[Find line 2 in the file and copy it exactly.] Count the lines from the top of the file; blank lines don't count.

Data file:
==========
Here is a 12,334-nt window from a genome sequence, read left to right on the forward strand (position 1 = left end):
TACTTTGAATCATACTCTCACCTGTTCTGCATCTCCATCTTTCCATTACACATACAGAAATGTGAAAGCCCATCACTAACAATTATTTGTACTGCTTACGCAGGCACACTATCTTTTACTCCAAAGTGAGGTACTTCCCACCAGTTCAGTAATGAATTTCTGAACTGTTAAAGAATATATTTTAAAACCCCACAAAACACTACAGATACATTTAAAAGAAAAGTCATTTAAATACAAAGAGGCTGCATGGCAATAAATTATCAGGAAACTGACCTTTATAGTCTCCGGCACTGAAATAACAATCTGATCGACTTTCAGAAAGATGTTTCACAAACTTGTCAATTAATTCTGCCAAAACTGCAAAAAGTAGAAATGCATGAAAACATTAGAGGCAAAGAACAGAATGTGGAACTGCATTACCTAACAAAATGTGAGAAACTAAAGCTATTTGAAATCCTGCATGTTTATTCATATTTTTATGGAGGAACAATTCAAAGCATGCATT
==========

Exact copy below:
TACTTTGAATCATACTCTCACCTGTTCTGCATCTCCATCTTTCCATTACACATACAGAAATGTGAAAGCCCATCACTAACAATTATTTGTACTGCTTACGCAGGCACACTATCTTTTACTCCAAAGTGAGGTACTTCCCACCAGTTCAGTAATGAATTTCTGAACTGTTAAAGAATATATTTTAAAACCCCACAAAACACTACAGATACATTTAAAAGAAAAGTCATTTAAATACAAAGAGGCTGCATGGCAATAAATTATCAGGAAACTGACCTTTATAGTCTCCGGCACTGAAATAACAATCTGATCGACTTTCAGAAAGATGTTTCACAAACTTGTCAATTAATTCTGCCAAAACTGCAAAAAGTAGAAATGCATGAAAACATTAGAGGCAAAGAACAGAATGTGGAACTGCATTACCTAACAAAATGTGAGAAACTAAAGCTATTTGAAATCCTGCATGTTTATTCATATTTTTATGGAGGAACAATTCAAAGCATGCATT